Sleeplessness & Recovery

6 weeks in to a PM for slow heart rate and long pauses(syncope) difficulty sleeping and anxiety, not anywhere near vigorous exercise I was doing before. EP, Cardiologist, Internist all say sleeplessness is anxiety so gave me some meds for sleep/anxiety. Anyways I think my low end is set at 60bpm...If my sleeping rate was lower before could the sleeplessness be because the low bpm(6) is set to high ?

Lastly I have tech's and EP's telling me 6 weeks I am good to resume everything vs. some telling me I should really wait 12 weeks...Any thoughts ?


5 Comments

My story

by bowlrbob - 2007-12-15 10:12:40

I was told 2 months by one EP but the Dr. i was transferred too. Said I would have no restrictions after 1 month. I went back to a full schedule then. no problems. Still go with your main Dr's. instructions. My pacer is set at 70 bpm and i have very little problems sleeping. It very well could be anxiety. This will get better as you and your pacer get used to each other. Bowlrbob

I don't think so

by boatman50 - 2007-12-15 11:12:29

Like Bowlrbob my lower rate is set at 70 bpm. Like you I have trouble sleeping from time to time from anxiety and PTSd. However I can also get to sleep when I take a nap and when I first go to bed at night. Sometimes I take half an ambien to help me sleep but again I think its anxiety.
I took it easy for 8 weeks before easing into working out and such. Take your time and soon you will not even know its there.
Boatman

Thanks

by ctfc40 - 2007-12-16 01:12:23

Thanks for the help and responses...actually helped me sleep a little last night for brief periods w/o ambien...anyways anxiety appears to be the shock of the speed at which this all happened and my age 45 and general health - athlete healthy...no warning signs and some fear of having another syncope event(confidence is somewhat shot) anyways people and counselor i started seeing say its healthy reaction and hopefully acute as to the level I feel at times. Appreciate all the responses !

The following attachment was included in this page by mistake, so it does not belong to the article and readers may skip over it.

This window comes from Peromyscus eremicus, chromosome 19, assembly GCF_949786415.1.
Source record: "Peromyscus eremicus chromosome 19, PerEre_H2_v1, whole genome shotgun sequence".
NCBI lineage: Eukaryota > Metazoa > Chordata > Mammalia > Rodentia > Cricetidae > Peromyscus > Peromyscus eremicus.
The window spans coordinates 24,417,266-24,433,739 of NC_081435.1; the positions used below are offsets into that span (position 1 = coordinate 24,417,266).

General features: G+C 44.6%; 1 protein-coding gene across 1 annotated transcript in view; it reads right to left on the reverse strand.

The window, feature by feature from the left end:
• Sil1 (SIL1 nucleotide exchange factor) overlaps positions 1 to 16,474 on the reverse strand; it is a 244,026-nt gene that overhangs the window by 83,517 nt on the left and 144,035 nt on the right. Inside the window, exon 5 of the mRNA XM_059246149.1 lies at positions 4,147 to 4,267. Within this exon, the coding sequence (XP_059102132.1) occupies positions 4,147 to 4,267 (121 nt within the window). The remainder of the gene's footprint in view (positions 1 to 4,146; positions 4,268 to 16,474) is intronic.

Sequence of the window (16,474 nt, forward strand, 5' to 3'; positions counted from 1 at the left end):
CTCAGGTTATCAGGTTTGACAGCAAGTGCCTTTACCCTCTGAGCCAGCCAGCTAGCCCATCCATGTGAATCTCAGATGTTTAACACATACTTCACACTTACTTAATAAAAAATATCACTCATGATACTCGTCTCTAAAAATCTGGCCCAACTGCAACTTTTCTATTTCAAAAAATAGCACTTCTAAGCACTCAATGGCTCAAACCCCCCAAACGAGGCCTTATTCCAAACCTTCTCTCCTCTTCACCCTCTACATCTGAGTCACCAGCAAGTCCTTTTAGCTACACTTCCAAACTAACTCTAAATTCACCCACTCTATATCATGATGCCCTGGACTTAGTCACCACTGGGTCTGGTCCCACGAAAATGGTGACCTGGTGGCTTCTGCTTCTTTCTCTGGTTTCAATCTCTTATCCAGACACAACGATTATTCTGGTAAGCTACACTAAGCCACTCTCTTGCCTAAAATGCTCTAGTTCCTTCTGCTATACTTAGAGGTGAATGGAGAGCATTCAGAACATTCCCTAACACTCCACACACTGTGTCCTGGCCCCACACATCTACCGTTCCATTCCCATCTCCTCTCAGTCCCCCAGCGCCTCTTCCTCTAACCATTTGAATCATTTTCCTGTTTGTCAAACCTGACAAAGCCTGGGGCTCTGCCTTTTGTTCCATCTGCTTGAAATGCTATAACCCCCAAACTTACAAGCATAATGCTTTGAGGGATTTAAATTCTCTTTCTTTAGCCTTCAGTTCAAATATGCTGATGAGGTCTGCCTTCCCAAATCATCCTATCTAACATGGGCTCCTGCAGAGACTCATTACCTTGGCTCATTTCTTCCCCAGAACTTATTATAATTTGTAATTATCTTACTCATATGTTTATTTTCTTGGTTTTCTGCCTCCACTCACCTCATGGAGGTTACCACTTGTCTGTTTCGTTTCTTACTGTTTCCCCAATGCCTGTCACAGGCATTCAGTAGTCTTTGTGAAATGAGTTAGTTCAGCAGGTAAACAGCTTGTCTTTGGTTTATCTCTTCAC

Thanks

What I think...

by ela-girl - 2007-12-16 01:12:30

My EP said 6-8 weeks before resuming activities. I guess depending on what you want to do, the best thing is to ease into activity and listen to your body's response. All of us posting here to your questions have the same conditions (more or less) that lead to a pm. Personally, I have trouble sleeping still and think it is because my bpm is set at 60 when my heart used to beat MUCH lower than that while at rest. I happen to pace A LOT while I'm sleeping. It has gotten better and I know one pacer here, Karen, has her lower limit drop to 45bpm between the hours of midnight and 4 or 6 am. I'm sure she'll chime in to your post. While her bpm's drop, it is to save battery life and not to aid sleep, I believe.

May I ask where you feel your anxiety is coming from? It sounds like you may not be totally convinced that this is your problem. My personal experience is that doctors tend to push meds more often then they should because they either don't know how to help you, are too lazy to help you, or have too much pride to ask other doctors to help. Or they don't believe you! Anyways...

I hope you are able to find some answers here and come up with some more questions for your doctors!

Happier Pacing,
ela-girl

what I've heard

by sandrac - 2007-12-16 03:12:41

Before I got my ICD, someone told me that it's not uncommon to experience things like moodiness or depression, or sleeplessness, after heart surgeries. I imagine the same applies to any disturbance of your heart, such as having leads implanted. It's changing the rhythm your heart (and body) have become accustomed to, so I would imagine it's not surprising that it can impact other systems and the chemistry of your body. Also, sleep disturbances can also impact moods and body function.

I, too, had been very active before experiencing the symptoms that lead to my heart condition. I think I was 48 when first diagnosed with cardiomyopathy after having some congestive heart failure after a minor car accident. It took me a couple of years to accept that it wasn't going to go away. It was scary thinking I would have to rely on this thing in my chest to keep my heart beating correctly for the rest of my life. But, it has improved the way I feel, and I think of it as my insurance to help me do what I want to do. I went through the sleeplessness and an occasional emotional roller coaster for a while, but I'm 9 months into it and am back to relatively normal sleep patterns, and I can do my favorite activity (ballroom dancing) once again. So, I hope maybe it will help you to know that what you are going through is normal recovery.

Sandra

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